In order to avoid special relativity (explicitly), picture a coil with a current running through it. It generates a magnetic field perpendicular to the direction of the current (say, in parallel to the opening of the coil). Think of a very big coil with the rod moving towards one of its walls. Now, a moving rod that interacts with such magnetic field will get an emf induced because the charges inside it are moving perpendicular to the field and so they are forced to move perpendicular to those directions.
Here comes the fun part. A frame of reference where the magnetic emf is zero, is one that is moving with the charges in the coil that generates the magnetic field. So basically, rotate the plane in which the rod exists at an angular velocity that matches the one of the charges in the coil (the current). In this frame, the rod is moving in an outward spiral. The electric interactions are then towards the wall and won't contribute to the emf. Why would there be an emf induced then? The charges on one side of the rod will experience more force as what used to be a constant velocity is now an always changing acceleration (since the rod is rotating around the origin, moving outwards, and changing the direction it faces). Since both ends of the rod experience different accelerations (one always going in, the other out), because they have to constantly face the wall, a force gradient (difference) is induced. More importantly, since the angular velocity of the rod is constant, the orbital velocity of the rod must increase with the radius. Therefore the rod is being accelerated in a direction that's more aligned with one side than the other, this force acts on the individual charges, creating the flow of current. Space generates the force on the charges in this frame of reference.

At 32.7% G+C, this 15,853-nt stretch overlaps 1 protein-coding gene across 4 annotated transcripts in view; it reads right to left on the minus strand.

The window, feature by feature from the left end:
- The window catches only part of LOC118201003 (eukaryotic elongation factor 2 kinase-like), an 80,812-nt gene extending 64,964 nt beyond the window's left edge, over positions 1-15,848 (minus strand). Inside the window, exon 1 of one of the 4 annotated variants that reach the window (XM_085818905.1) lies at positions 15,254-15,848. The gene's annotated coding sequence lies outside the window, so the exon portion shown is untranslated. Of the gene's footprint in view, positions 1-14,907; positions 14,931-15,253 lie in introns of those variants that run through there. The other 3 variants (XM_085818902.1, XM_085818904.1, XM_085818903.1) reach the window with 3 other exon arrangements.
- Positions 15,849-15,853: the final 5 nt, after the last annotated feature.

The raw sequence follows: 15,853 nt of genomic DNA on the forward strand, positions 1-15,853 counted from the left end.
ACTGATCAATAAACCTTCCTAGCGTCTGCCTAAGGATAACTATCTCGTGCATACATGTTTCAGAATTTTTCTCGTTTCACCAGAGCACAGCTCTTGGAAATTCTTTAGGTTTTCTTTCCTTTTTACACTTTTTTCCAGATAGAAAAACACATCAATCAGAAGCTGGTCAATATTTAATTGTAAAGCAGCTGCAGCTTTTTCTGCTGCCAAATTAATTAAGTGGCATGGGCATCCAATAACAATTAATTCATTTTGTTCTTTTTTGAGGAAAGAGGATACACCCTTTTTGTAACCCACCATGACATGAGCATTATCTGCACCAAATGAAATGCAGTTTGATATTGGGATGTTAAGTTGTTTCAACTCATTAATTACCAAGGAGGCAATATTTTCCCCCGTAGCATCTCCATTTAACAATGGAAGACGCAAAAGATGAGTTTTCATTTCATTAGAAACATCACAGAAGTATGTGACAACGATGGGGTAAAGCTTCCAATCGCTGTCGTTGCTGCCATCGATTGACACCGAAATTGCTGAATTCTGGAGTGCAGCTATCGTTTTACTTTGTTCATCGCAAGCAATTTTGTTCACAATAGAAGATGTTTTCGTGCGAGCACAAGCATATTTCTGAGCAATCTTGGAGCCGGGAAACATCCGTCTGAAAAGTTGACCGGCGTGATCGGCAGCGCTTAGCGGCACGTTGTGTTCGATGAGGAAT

I hope this helps!